Day Off

by Equestriangradstudent

I have nothing to do today and it feels quite brilliant.

That’s a lie. It feels a bit unsettling, as if I’m forgetting something extremely important. What do people do with free time? I tried sleeping in but that didn’t work. I woke up at seven. I guess that’s better than four. My body has finally reset itself from that awful student schedule. It took three months to make that change.

Since waking, I’ve really done nothing productive. I’m really just updating this blog so I can feel a bit more productive today. I’ve watched several Evention videos on YouTube. They’re fantastic. Schramm Equestrian puts them on. They’re informational videos for event riders, but done with a bit of fun and style. Anyway, that’s what I did with my morning.

As I watched those videos, I started thinking about the usual preparations I do for the upcoming competition season and how I won’t be able to do them this spring. The more videos I watched, the more upset I got about it. I won’t be able to use anything from my normal schedule. No hacking, no gallop sets. What am I going to do?!

Let me explain. The facilities here are far less than ideal for eventing. While I do enjoy having several different sizes of indoors to work in, I can’t do all of my training inside. I need fields to work in. There is one small outdoor jump field, but it’s pretty useless. It’s vaguely triangle shaped and rarely dry enough to ride on. There are immovable rubber mats under the fences because Ron didn’t want to have to mow around them. That’s all fine and dandy, but what if we want to change the jumps around? We can’t, because we can’t take the jumps off the mats and we can’t move the mats. Beyond being annoying, it’s starting to get dangerous.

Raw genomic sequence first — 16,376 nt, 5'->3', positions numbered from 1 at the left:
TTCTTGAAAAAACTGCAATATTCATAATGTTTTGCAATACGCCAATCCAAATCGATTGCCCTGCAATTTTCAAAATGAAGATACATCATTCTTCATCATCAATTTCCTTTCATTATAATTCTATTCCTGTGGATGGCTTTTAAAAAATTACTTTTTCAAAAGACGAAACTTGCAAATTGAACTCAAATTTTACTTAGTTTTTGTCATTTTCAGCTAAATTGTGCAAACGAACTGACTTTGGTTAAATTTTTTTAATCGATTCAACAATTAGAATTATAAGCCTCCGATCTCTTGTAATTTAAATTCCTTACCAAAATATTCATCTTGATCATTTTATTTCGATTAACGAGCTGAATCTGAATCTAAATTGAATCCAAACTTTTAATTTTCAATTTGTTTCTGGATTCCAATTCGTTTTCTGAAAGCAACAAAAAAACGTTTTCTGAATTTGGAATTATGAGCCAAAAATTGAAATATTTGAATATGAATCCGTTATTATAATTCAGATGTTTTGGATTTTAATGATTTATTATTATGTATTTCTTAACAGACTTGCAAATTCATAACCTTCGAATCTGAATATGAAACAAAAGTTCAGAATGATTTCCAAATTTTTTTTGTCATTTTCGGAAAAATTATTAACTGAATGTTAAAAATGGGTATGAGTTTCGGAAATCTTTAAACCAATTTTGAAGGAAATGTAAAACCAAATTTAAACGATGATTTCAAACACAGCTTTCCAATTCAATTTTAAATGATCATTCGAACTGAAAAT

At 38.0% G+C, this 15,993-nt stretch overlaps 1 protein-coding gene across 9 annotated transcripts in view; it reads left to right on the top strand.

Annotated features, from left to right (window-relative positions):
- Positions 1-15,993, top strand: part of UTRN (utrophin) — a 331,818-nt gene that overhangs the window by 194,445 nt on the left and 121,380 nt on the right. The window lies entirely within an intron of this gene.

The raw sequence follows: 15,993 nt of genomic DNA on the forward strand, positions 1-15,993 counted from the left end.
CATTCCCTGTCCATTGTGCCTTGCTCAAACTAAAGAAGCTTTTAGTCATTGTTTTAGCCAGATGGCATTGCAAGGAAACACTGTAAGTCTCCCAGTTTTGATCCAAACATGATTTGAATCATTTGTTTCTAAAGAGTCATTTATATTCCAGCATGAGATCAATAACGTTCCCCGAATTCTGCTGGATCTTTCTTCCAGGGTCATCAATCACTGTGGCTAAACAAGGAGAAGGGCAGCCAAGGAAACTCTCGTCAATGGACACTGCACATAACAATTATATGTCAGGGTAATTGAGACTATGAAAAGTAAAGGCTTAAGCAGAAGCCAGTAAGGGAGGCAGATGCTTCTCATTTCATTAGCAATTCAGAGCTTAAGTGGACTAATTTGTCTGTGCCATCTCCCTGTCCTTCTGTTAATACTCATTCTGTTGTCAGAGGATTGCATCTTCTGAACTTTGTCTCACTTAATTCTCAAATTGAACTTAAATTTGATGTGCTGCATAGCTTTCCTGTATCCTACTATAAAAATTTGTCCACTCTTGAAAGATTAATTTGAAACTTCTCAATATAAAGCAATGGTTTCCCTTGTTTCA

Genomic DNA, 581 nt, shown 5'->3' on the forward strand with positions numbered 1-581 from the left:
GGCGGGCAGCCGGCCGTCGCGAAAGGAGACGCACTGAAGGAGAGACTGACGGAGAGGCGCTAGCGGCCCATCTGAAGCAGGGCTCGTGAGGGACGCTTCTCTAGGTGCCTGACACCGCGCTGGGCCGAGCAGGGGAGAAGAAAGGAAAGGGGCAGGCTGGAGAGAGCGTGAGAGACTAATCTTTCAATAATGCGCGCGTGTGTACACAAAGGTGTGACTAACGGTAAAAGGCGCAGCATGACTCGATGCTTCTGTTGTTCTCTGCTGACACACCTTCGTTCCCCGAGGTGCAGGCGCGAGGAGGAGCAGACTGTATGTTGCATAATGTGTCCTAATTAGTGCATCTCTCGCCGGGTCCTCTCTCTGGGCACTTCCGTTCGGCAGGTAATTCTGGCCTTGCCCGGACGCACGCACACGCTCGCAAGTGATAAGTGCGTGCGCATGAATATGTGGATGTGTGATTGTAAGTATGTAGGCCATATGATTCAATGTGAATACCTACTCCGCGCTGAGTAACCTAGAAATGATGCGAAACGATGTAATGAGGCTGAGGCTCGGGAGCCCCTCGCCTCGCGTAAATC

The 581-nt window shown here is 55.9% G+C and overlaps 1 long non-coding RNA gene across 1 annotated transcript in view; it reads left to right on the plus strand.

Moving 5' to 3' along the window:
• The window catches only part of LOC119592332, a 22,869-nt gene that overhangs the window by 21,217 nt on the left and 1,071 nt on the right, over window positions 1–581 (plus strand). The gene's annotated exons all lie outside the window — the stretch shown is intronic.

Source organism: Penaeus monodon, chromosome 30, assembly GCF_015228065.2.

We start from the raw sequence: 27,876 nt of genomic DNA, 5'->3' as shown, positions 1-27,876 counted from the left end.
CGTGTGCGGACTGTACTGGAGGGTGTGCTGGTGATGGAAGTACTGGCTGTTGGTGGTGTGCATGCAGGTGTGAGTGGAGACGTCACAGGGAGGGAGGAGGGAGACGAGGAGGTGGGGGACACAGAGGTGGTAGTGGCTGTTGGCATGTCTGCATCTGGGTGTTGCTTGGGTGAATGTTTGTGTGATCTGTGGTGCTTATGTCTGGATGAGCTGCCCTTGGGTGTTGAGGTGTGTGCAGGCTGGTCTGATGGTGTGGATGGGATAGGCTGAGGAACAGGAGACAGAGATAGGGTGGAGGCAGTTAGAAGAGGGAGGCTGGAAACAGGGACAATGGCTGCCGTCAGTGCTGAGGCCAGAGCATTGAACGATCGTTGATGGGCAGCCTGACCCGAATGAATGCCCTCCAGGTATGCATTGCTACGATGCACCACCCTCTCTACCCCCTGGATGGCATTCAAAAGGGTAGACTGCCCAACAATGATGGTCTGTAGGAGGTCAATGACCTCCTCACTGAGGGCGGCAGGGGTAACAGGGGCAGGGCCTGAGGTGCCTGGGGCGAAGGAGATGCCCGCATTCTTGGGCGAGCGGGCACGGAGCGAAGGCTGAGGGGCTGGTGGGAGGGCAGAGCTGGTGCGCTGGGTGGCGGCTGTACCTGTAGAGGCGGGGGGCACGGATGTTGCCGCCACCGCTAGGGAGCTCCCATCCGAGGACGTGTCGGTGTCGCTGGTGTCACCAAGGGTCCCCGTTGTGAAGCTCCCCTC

Let’s take a minute to talk about why. Nancy decided a long time ago that there’s no reason to wait for good footing to take her jump class outside. So we jumped through the mud. That’s not so bad, it’s good to practice working on muddy ground. But those mats aren’t wide enough for the horses to take off from and land on, they’re just slightly thinner than that. So the horses take off and land right at the edge of the mats, creating huge pits in front of and behind the fences. That shouldn’t be a problem, because we can move the fences, right? Wrong. But there’s still hope! We had to stay inside for the winter, so hopefully the ground has leveled out a bit. We’ll probably get one good week out of that field. I can jump outside for a week, yay!

That still doesn’t solve the galloping problem, though. There is barely enough space in that field for a small course, so there’s definitely no room to jump at speed, or even practice gallop sets. Now, you should know that we don’t properly gallop the way race horses do, but we do have to have a strong canter faster than the 350 mpm (meters per minute) stadium pace. The actual speed depends on the level you’re showing. I’m hoping to do Training level with Abs this season, but in order to get fit I need a place to work gallop sets at 470 mpm. A track is ideal, but fields work well also. I, unfortunately, have neither. None of the indoors are large enough to work in at speed. Believe me, I’ve thought about it.

This wouldn’t be such a worry if Abs and I had evented together before. We’ve both done it before, just not together. I bought her just before coming here and haven’t competed since. I don’t know what it takes to get her event fit. I don’t know what she’ll be like outside. That jump field barely counts as outside. I’ll be taking her to as many clinics and schoolings as I can afford, but it’s not the same as having a fitness routine. Work indoors on dressage and stadium all week, then go out for a weekend of cross country with an unfit horse? Sounds problematic, at the very least.

I’m not sure how many of you readers are horse people, but I’d love any suggestions for fitness drills that I can do indoors.